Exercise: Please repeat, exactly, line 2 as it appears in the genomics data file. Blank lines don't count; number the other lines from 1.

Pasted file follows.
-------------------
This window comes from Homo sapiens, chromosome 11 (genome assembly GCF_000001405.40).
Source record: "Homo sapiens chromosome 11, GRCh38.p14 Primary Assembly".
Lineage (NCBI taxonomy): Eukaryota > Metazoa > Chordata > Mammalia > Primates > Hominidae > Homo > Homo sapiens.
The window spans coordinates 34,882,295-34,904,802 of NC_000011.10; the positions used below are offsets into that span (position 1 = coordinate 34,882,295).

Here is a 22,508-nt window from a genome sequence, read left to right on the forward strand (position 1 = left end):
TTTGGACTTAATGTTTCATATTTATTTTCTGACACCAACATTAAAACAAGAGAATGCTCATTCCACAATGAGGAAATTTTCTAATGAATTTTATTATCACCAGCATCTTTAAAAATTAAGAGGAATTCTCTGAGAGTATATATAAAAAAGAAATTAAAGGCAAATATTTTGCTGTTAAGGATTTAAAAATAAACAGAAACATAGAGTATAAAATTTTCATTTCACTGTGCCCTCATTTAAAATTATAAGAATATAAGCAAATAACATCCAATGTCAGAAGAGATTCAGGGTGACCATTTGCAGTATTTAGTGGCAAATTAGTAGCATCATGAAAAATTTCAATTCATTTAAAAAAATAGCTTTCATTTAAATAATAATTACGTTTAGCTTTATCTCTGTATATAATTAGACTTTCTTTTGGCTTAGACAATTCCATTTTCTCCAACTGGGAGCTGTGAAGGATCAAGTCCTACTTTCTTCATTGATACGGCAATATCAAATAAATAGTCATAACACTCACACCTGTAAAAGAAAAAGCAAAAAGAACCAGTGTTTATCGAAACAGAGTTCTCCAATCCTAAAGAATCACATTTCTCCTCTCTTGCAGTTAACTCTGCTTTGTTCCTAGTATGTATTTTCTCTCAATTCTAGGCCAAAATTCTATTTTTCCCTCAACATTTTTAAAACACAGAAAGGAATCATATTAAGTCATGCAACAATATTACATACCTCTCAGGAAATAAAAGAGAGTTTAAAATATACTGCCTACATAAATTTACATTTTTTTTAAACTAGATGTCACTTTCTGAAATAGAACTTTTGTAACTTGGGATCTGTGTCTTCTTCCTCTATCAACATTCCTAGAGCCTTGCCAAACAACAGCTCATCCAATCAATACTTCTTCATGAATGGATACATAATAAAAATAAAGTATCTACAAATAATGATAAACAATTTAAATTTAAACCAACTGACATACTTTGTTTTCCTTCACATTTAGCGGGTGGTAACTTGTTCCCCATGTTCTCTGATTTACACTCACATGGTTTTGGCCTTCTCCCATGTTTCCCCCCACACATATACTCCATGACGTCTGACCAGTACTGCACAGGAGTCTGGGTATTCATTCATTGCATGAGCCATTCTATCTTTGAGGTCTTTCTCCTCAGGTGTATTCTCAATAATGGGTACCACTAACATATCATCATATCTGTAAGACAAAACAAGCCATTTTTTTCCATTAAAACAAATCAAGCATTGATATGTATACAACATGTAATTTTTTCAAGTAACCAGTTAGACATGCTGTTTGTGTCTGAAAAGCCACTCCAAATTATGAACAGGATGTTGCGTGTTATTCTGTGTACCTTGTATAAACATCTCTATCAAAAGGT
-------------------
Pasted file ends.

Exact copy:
Source record: "Homo sapiens chromosome 11, GRCh38.p14 Primary Assembly".